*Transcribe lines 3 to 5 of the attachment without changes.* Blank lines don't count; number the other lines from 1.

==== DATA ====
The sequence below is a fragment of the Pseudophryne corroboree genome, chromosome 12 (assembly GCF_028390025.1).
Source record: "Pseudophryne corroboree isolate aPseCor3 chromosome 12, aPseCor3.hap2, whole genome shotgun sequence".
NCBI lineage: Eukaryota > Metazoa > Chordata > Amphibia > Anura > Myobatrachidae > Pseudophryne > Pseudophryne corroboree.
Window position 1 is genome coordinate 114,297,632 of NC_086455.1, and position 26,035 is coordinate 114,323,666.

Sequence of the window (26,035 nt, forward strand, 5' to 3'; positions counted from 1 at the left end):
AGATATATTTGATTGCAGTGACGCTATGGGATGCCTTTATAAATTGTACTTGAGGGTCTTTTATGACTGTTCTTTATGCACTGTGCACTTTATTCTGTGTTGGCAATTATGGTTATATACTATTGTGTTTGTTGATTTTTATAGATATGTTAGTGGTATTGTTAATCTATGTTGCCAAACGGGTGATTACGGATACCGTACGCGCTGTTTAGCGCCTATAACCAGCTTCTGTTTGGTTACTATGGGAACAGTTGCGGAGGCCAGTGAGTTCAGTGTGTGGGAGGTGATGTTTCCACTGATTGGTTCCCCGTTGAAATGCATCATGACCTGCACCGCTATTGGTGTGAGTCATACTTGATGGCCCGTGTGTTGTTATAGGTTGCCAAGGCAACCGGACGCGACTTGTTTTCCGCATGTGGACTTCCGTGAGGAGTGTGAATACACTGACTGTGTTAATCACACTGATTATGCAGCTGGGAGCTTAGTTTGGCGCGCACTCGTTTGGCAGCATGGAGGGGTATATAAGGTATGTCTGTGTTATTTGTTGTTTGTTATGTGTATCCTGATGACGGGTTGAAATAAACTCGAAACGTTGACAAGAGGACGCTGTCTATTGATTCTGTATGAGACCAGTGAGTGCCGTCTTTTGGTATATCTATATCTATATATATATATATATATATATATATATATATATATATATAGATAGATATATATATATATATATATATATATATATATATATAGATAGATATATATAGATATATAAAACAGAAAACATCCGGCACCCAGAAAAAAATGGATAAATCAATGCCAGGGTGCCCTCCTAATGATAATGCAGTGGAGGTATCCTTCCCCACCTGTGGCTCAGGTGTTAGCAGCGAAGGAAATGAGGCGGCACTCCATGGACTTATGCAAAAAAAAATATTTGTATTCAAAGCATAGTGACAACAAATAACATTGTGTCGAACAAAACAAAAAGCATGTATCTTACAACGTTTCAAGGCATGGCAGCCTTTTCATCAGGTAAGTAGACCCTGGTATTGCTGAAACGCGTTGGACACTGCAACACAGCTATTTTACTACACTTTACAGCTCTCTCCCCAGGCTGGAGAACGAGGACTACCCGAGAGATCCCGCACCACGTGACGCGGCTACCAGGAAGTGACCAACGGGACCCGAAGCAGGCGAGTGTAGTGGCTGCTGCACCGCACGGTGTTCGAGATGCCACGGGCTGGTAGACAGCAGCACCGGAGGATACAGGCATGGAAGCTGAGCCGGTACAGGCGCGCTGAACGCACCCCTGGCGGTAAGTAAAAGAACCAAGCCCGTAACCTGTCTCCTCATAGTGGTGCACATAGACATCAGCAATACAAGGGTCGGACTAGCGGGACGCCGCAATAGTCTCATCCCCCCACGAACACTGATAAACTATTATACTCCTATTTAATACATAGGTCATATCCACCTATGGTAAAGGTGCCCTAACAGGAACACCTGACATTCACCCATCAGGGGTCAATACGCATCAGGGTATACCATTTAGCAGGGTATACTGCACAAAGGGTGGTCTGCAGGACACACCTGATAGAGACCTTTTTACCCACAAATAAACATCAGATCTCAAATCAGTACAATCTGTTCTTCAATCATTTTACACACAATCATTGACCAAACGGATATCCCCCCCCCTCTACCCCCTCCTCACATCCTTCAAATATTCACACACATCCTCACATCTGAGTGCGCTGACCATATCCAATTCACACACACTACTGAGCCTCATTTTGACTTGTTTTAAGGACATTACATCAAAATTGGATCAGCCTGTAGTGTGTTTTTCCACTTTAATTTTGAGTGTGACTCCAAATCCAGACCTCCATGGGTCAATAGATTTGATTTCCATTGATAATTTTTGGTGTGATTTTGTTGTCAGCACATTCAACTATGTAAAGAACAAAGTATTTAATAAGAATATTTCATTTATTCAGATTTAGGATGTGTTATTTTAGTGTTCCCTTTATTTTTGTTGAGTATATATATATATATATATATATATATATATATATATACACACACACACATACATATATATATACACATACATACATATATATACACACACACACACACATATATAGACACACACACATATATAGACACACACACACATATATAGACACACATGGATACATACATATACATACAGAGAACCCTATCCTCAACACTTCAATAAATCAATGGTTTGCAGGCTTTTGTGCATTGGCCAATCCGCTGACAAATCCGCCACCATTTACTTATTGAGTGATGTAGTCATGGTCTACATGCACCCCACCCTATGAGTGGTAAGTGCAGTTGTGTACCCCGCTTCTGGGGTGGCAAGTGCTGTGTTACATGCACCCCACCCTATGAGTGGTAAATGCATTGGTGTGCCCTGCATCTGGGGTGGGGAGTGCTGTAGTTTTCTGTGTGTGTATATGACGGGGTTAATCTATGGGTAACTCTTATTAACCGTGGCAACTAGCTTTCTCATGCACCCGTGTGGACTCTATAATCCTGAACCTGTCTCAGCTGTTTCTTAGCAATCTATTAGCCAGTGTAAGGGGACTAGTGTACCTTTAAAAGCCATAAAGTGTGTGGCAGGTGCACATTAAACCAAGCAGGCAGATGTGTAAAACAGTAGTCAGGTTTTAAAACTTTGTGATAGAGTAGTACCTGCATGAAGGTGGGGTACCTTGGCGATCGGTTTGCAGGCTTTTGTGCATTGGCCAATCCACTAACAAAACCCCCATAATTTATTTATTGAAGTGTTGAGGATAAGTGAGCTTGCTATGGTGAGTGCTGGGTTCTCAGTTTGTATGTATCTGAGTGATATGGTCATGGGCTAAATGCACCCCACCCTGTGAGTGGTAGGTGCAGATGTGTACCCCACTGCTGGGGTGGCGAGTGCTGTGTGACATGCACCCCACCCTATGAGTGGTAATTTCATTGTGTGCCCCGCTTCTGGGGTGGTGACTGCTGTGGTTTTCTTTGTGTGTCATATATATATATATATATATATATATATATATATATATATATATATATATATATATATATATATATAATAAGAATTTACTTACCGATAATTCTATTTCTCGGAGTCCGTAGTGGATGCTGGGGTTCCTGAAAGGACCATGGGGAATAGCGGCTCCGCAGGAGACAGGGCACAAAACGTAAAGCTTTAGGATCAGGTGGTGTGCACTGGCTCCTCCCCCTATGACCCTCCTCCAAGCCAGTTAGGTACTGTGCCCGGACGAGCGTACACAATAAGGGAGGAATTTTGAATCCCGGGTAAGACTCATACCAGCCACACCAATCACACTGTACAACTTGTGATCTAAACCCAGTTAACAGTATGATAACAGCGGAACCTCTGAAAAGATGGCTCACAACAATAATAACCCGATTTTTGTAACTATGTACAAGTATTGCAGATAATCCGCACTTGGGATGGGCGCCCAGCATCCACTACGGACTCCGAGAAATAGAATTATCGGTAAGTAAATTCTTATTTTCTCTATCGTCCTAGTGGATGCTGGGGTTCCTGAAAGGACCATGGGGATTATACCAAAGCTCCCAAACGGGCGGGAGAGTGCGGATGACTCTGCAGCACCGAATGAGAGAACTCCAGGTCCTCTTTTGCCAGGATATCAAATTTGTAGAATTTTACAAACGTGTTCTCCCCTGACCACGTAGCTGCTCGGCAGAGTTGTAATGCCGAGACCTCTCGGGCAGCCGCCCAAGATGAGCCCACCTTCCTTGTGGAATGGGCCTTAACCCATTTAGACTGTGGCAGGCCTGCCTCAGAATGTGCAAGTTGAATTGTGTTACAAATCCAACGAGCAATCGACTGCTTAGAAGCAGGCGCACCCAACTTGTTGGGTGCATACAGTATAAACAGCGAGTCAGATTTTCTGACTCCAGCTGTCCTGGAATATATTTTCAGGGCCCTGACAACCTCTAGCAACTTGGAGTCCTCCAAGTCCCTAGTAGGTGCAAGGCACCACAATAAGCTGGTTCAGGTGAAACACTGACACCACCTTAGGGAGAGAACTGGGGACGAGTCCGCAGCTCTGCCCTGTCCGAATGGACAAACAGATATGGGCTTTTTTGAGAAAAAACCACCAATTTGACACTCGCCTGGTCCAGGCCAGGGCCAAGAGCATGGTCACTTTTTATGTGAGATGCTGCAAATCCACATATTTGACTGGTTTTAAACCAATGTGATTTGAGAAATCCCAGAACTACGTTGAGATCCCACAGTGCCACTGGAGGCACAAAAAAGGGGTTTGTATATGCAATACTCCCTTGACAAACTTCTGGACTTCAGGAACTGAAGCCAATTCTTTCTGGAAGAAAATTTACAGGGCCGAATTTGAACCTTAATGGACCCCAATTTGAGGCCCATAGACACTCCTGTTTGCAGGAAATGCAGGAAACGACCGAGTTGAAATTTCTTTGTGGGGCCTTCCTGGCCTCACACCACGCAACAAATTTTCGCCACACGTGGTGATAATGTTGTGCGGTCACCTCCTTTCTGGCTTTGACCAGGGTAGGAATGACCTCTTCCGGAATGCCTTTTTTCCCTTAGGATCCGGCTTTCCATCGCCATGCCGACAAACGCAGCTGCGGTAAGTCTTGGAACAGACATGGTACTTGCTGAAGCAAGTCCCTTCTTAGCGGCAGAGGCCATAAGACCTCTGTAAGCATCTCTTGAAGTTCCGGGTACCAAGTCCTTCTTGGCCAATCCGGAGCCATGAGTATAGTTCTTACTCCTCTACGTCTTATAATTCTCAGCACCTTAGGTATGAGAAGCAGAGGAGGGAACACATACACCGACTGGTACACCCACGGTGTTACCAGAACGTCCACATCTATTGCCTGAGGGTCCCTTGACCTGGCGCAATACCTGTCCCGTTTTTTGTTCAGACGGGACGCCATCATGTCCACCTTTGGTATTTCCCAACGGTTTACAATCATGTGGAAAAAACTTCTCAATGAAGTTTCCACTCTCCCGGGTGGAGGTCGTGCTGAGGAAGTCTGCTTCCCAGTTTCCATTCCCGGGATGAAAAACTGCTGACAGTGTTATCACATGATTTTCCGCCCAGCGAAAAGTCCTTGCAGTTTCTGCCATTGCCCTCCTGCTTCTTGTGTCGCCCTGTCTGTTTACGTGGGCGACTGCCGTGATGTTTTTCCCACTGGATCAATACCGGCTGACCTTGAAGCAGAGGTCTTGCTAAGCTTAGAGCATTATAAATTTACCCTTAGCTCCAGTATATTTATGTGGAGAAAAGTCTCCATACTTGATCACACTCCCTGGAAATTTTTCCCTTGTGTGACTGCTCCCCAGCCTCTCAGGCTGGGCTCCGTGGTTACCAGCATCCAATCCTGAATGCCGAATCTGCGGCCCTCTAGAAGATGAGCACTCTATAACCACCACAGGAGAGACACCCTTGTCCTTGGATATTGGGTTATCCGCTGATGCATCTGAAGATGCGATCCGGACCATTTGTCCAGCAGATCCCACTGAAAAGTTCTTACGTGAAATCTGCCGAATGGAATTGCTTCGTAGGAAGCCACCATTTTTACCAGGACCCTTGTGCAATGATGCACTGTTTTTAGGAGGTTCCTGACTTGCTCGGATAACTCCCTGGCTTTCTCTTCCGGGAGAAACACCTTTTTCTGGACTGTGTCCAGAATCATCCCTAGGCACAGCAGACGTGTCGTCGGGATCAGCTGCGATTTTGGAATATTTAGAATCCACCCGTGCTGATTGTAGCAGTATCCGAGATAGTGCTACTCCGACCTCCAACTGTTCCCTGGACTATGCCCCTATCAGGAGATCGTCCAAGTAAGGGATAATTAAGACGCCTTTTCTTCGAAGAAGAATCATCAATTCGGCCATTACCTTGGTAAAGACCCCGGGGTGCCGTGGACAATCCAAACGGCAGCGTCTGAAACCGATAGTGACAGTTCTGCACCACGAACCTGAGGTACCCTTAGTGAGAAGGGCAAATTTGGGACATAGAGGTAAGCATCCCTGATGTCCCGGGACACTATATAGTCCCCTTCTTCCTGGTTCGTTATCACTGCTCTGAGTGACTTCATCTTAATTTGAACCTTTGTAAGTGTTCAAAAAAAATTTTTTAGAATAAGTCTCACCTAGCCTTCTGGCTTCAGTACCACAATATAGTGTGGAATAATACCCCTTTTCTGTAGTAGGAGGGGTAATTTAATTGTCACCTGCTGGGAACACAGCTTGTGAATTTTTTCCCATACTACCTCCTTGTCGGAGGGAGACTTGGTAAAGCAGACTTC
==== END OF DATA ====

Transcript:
NCBI lineage: Eukaryota > Metazoa > Chordata > Amphibia > Anura > Myobatrachidae > Pseudophryne > Pseudophryne corroboree.
Window position 1 is genome coordinate 114,297,632 of NC_086455.1, and position 26,035 is coordinate 114,323,666.

Sequence of the window (26,035 nt, forward strand, 5' to 3'; positions counted from 1 at the left end):